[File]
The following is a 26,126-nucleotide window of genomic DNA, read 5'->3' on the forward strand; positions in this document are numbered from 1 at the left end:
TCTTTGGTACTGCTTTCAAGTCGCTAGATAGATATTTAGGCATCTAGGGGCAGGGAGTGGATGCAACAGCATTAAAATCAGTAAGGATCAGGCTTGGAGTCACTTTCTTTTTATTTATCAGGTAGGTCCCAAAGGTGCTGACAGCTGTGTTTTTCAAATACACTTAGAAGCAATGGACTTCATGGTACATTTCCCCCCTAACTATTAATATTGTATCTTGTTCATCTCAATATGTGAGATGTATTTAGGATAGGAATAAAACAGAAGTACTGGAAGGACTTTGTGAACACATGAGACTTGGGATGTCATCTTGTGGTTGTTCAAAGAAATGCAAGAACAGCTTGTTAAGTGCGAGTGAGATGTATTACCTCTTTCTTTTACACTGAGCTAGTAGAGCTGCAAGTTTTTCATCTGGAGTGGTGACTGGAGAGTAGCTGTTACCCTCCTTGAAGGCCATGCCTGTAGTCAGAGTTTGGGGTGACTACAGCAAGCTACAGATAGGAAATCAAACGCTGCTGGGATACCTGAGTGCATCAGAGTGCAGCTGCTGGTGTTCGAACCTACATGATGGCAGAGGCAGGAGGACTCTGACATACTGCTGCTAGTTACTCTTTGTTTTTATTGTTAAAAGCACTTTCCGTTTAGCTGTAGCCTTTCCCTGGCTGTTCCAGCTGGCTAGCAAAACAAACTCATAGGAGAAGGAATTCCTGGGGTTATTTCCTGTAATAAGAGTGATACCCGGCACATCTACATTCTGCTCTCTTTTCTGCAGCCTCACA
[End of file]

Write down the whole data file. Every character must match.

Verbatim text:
The following is a 26,126-nucleotide window of genomic DNA, read 5'->3' on the forward strand; positions in this document are numbered from 1 at the left end:
TCTTTGGTACTGCTTTCAAGTCGCTAGATAGATATTTAGGCATCTAGGGGCAGGGAGTGGATGCAACAGCATTAAAATCAGTAAGGATCAGGCTTGGAGTCACTTTCTTTTTATTTATCAGGTAGGTCCCAAAGGTGCTGACAGCTGTGTTTTTCAAATACACTTAGAAGCAATGGACTTCATGGTACATTTCCCCCCTAACTATTAATATTGTATCTTGTTCATCTCAATATGTGAGATGTATTTAGGATAGGAATAAAACAGAAGTACTGGAAGGACTTTGTGAACACATGAGACTTGGGATGTCATCTTGTGGTTGTTCAAAGAAATGCAAGAACAGCTTGTTAAGTGCGAGTGAGATGTATTACCTCTTTCTTTTACACTGAGCTAGTAGAGCTGCAAGTTTTTCATCTGGAGTGGTGACTGGAGAGTAGCTGTTACCCTCCTTGAAGGCCATGCCTGTAGTCAGAGTTTGGGGTGACTACAGCAAGCTACAGATAGGAAATCAAACGCTGCTGGGATACCTGAGTGCATCAGAGTGCAGCTGCTGGTGTTCGAACCTACATGATGGCAGAGGCAGGAGGACTCTGACATACTGCTGCTAGTTACTCTTTGTTTTTATTGTTAAAAGCACTTTCCGTTTAGCTGTAGCCTTTCCCTGGCTGTTCCAGCTGGCTAGCAAAACAAACTCATAGGAGAAGGAATTCCTGGGGTTATTTCCTGTAATAAGAGTGATACCCGGCACATCTACATTCTGCTCTCTTTTCTGCAGCCTCACA